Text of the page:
October 2, 2011

Focus in chunks of 30

The theme of the year might become, "It isn't as hard as you think."

Resolution nine is done! The plan was to spend less than 30 minutes online for the month of September. Every morning I would fire up Outlook and Chrome, and set a 15 minute timer. I couldn't literally hear the ticking of the clock, but seconds were clicking off in the back of my brain.

Much of the email I get these days are newsletters filled with links. With the timer rolling, I would have to evaluate whether the article or story sounded interesting enough to click. On the few I clicked, a browser window would open, but I wouldn't read the story until I was done with all the email.

When I moved on from Outlook, I would check the blogs to see if there were any new posts. I read those first before moving onto the article I had opened before. I would usually have enough time to get through it all, but if not, I left the article open in case I had some extra time later in the evening. Facebook was last in line.

As the month wore on, I found it easier to come in under 15 minutes. I have a few email accounts, and one is where all the memberships, newsletters and spam end up. After a few days, I would look through the inbox and delete several emails before opening anything. With the time limit, it forced me to focus on what was important these days, and I didn't even want to waste the few seconds it took to open and skim over.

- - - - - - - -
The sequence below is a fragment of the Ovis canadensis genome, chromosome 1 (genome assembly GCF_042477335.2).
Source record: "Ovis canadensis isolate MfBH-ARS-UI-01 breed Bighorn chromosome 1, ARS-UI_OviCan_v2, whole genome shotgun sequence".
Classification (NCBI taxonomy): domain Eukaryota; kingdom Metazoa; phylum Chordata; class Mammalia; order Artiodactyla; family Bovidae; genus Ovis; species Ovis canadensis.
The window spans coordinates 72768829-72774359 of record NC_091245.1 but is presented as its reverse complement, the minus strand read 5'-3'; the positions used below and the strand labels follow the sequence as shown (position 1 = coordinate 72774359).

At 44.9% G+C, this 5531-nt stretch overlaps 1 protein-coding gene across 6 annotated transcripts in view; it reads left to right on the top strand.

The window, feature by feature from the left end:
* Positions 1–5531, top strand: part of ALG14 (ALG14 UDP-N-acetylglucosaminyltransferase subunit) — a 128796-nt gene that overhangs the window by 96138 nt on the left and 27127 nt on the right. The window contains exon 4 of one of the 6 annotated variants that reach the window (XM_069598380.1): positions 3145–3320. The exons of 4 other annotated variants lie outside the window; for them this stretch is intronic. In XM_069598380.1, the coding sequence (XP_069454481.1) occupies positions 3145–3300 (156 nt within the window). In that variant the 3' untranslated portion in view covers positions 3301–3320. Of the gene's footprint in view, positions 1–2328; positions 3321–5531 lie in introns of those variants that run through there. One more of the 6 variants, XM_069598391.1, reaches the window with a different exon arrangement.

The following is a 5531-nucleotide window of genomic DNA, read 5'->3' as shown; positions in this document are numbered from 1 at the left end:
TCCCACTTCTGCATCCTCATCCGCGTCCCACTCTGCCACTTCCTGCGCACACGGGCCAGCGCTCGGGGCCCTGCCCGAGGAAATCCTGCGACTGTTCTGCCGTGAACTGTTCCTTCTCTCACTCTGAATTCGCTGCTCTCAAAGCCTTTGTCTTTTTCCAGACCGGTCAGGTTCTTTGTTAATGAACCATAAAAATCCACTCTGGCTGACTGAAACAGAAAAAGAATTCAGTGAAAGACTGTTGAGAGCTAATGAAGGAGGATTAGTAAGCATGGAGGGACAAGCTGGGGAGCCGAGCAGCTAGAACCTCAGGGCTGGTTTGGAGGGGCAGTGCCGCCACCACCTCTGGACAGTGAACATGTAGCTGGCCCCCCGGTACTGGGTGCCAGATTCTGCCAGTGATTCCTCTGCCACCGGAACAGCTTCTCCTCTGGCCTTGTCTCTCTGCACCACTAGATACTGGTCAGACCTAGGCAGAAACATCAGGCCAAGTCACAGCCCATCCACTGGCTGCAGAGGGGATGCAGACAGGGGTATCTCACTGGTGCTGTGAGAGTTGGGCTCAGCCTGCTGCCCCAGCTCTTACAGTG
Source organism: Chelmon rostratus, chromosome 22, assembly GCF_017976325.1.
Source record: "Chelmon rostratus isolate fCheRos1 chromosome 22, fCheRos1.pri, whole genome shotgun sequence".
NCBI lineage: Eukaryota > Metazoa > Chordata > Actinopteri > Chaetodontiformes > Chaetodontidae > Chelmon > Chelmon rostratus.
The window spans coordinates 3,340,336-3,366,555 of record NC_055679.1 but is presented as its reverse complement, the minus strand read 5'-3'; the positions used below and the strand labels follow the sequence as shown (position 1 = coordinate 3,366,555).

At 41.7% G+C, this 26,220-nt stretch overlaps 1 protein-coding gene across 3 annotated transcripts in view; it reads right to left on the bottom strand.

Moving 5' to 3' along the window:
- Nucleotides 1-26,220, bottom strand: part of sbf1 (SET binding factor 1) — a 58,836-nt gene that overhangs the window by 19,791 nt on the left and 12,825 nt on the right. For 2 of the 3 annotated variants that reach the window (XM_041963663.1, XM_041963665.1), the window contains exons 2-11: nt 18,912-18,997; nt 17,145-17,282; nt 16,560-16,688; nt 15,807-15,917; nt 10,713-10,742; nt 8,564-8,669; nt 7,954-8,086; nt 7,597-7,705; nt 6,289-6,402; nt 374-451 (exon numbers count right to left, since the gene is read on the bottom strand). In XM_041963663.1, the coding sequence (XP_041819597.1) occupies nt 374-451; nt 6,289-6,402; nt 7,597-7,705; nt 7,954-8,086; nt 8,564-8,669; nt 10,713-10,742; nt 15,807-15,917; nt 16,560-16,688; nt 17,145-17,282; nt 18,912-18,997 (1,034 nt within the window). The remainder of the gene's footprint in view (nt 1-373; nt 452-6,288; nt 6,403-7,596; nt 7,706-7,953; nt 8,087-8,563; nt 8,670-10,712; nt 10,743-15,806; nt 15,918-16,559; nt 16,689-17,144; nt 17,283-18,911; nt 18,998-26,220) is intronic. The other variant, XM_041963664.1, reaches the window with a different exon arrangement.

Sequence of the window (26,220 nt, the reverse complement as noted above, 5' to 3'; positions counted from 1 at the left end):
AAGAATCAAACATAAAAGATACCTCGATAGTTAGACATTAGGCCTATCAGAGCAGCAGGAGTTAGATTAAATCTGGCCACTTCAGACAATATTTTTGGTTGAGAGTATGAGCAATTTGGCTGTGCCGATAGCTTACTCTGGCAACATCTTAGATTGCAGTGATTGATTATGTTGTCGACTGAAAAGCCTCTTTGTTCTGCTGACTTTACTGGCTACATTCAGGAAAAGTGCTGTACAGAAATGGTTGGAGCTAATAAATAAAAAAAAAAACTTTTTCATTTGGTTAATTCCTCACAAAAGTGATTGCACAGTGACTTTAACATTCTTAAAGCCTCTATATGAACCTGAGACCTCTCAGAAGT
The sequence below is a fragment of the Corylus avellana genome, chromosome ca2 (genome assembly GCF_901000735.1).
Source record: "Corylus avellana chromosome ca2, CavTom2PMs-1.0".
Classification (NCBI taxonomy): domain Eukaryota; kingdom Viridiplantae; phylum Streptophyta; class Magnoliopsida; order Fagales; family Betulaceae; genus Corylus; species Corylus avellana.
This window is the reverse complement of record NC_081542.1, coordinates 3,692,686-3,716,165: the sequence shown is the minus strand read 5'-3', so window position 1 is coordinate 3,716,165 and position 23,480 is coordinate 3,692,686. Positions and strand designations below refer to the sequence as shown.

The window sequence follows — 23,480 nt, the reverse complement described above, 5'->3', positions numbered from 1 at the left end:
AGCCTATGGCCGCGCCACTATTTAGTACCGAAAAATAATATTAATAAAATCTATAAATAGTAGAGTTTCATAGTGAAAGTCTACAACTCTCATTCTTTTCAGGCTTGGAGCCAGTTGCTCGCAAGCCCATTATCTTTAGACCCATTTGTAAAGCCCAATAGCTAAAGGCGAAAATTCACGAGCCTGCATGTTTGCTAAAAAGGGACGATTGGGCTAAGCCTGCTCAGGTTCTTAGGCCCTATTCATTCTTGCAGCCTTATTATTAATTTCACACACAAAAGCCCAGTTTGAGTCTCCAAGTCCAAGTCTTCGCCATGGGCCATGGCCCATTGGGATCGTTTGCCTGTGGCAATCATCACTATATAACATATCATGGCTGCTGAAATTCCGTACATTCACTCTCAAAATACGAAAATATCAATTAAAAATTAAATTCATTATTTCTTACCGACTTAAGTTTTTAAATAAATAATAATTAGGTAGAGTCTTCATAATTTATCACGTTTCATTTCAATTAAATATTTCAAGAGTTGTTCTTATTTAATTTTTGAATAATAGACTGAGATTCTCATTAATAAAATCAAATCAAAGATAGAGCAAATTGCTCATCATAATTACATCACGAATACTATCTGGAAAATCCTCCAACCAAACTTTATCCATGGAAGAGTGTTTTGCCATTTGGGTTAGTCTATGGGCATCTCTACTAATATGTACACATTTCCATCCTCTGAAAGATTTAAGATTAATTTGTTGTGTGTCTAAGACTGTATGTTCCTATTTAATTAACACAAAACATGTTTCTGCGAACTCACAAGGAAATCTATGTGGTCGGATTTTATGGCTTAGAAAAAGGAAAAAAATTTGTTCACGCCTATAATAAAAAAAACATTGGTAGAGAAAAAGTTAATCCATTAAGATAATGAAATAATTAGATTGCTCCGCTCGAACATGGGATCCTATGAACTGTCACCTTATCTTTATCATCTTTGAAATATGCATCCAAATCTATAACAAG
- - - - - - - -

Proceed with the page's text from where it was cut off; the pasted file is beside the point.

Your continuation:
As always, I want these 30 day goals to create longer lasting changes. I plan to keep that timer clicking in the back of my mind, and keep the bar high on what is worth my time. In order to reduce the clutter and noise, this morning I am unsubscribing from the newsletters that regularly did not make the cut during September. I have also cleaned up my Facebook feed to get rid of the clutter that is getting in the way of updates from actual friends.

The internet isn't evil. It opens all of us to the world like no other tool has before. But it can easily become a distraction. Many of us flip on the tv without knowing if anything is on, simply out of habit. For me, the same goes for opening up the laptop. I know I will find something to hold my interest, but if I stopped and thought about it, isn't there something I would rather be doing?

Over the last 30 days, I only fired up the laptop if I had something specific to do. I had more time to spend reading, writing and running. There are fewer books in the stack by my bedside, I ran 106 miles, and I am nearly done with the corrections, editing and rewrite of my novel.

By cutting back tv and internet time, I have found time I already had. But I am always looking for more, and that is what October's challenge is all about.

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